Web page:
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CHAPTER SUMMARIES WITH NOTES
CHAPTER 24 "A RIVAL MAGICIAN"
Shortly after the success of the water miracle, The Boss gets permission to build a bath at the Valley. Further establishing his reputation in the Valley, The Boss decides to explore the countryside. One day he enters a cave and finds one of his employees installing a telephone. He calls Clarence and discovers that the King and Queen are coming for a visit. When The Boss returns to the Valley, he finds another magician dominating the scene. The monks are impressed by this new magician's ability to predict the happenings in distant regions. However, when the Boss questions him about the plans of King Arthur in the near future, the new magician is taken unaware and says the King is sleeping.
The Boss, with his recently acquired telephone knowledge, informs the people that the King is on his way to visit them. However, few listen to The Boss. When the King arrives at the Valley after two days, the monks are embarrassed and disappointed in their new magician. They give the King a hearty welcome. The credibility of the Boss is reinforced and another magician's reputation is soiled.
The Boss gradually builds up his reputation in the valley by earning the trust of the monks. First, he repairs the leak in the well and calls it a work of miracle. The monks are grateful to him for his help. Then, Morgan rids the monks of their superstitious belief about the Bath and volunteers to rebuild it for them. He improves the hygienic conditions in the Valley and also brings relief to its residents. Later, he gathers information about the visit of King Arthur and his entourage and relates it as a prediction to the monks. And when the King really arrives at the Valley and Morgan helps them to receive His Majesty, the monks feel indebted to the Boss.
An interesting observation is that The Boss spends a lot of time debunking the myths and beliefs of the people about their own magicians, while at the same time allowing them to believe his science is unexplained "magic". His concern for educating the people and transforming civilization is hampered by his desire for elevation and importance.
CHAPTER 25 "A COMPETITIVE EXAMINATION"
King Arthur fulfills his royal duties by presiding as judge in criminal cases and by evaluating the fitness of his subjects to serve in the army. However, his judgment is biased in favor of clergy and nobility, regardless of circumstances or ability. The Boss is particularly distressed with the decisions about army service, since his trainees are very qualified, but not noble, and since the King is blind to their ability in favor of proper lineage. He makes a request the King to grant him permission to form two separate regiments. One of them would be an independent body comprised of nobility; the other will have able young men from different sections of society. To Morgan's relief, the King agrees. The Boss hopes this is the first step toward abolition of Royal Grants (eligibility based on bloodline).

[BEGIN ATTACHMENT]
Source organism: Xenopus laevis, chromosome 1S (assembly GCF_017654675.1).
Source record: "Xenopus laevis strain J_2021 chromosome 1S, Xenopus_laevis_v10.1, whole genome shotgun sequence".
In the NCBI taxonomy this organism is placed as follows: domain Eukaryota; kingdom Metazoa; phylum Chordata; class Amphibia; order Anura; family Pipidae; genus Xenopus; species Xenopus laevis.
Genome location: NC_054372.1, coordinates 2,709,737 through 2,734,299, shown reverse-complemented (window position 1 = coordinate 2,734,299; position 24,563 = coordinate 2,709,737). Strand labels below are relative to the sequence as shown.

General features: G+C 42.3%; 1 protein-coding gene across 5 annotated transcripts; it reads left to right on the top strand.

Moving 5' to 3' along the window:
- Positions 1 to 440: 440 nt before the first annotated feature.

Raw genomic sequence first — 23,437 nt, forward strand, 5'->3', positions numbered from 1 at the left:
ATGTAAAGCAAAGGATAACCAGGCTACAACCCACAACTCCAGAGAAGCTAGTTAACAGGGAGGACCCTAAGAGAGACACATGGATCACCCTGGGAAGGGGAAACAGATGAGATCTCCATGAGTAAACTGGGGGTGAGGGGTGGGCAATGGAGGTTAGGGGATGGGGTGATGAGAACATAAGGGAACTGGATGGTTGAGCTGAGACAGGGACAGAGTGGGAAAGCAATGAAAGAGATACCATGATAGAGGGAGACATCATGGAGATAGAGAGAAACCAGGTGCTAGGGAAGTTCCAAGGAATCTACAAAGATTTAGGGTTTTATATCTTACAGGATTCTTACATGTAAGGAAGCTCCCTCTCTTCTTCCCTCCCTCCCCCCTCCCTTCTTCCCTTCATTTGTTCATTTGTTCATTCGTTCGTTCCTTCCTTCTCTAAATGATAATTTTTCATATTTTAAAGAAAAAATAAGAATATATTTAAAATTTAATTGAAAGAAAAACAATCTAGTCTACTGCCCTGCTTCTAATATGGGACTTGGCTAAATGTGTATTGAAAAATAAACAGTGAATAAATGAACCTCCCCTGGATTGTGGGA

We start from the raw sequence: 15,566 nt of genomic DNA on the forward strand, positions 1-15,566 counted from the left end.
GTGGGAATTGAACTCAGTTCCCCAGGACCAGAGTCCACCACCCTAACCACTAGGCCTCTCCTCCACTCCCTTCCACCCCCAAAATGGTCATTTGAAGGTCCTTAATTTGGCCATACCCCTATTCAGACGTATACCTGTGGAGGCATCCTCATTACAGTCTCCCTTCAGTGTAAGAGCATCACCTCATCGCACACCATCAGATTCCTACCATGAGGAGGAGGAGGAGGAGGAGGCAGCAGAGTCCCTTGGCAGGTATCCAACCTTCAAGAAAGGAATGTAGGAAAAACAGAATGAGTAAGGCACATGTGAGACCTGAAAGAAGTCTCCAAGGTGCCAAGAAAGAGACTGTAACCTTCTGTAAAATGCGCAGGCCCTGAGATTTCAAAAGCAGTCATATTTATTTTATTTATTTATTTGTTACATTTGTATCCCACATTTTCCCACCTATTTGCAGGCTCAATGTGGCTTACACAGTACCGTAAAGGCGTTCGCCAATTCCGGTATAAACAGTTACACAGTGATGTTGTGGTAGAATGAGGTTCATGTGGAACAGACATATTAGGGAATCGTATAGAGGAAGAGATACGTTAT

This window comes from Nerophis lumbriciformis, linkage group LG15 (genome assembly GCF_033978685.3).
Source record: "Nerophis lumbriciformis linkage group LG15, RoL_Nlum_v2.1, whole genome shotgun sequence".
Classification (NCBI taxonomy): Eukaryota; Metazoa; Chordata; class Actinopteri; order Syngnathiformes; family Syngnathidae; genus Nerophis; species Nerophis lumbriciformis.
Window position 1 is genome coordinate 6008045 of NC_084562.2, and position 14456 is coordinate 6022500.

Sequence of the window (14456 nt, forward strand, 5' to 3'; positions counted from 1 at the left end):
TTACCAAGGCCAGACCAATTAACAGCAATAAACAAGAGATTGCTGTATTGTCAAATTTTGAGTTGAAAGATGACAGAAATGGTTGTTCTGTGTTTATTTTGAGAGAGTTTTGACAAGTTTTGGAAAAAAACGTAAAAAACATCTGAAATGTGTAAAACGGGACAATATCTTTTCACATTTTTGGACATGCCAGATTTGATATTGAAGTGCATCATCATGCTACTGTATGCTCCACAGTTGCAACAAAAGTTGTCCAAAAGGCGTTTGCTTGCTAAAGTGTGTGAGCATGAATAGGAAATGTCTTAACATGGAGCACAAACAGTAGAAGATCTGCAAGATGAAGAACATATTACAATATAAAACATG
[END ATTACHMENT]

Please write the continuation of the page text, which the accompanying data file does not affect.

This chapter again shows how society favors the Church and Royalty in the sixth century. In his capacity as the Chief Justice of the King's commission, Arthur deals with the case of a wealthy orphan girl exploited by an authoritarian Bishop who confiscates her property by force. Instead of supporting the wronged girl, the King rules in favor of the Bishop since he belongs to the High Church. Similarly, during the Competitive Examination, the King and the commission ignore candidates who are well qualified and suitable to the armed forces and chose men who belong to the nobility. The Boss, in his quest to improve civilization, hopes to change these unwritten codes.
CHAPTER 26 "THE FIRST NEWSPAPER"
Hank Morgan decides to travel the country incognito. King Arthur expresses a desire to accompany him. However, before venturing out of the Valley, His Majesty feels responsible to perform his duty of healing the sick with his touch. This business is monotonous and exhausting. Just when the Boss feels restless, he gets hold of a copy of the first newspaper to be published in Camelot. The Boss is delighted to read his handiwork and commends the efforts of Clarence in producing it. The newspaper creates curiosity in the minds of the illiterate monks and they call it another miracle of the Boss.
By now the King has established a good rapport with Morgan, which is why he decides to accompany him on his tour. King Arthur trusts the judgment of the Boss and thus desires to share in his many presumably wonderful experiences.
The chapter again addresses some of the prevailing customs of the sixth century. One of them is the supposed "healing touch" of the King, whereby sick people are healed by simply touching royalty. Mostly, the king is the one to feel better, thinking he has altered the unhappy course of his citizens' lives. It is a tiresome ordeal, ironically referred to as the "King's evil business". Mark Twain suggests the only truly evil business is the ordeal of having to sit through the ridiculous ritual.
Another faux miracle by The Boss is introduced. The newspaper that The Boss has started is finally produced, to the amazement of the people. Most of them are illiterate, but are amazed at this invention of writing news down and sending it across the country. It is hailed as another major miracle performed by The Boss.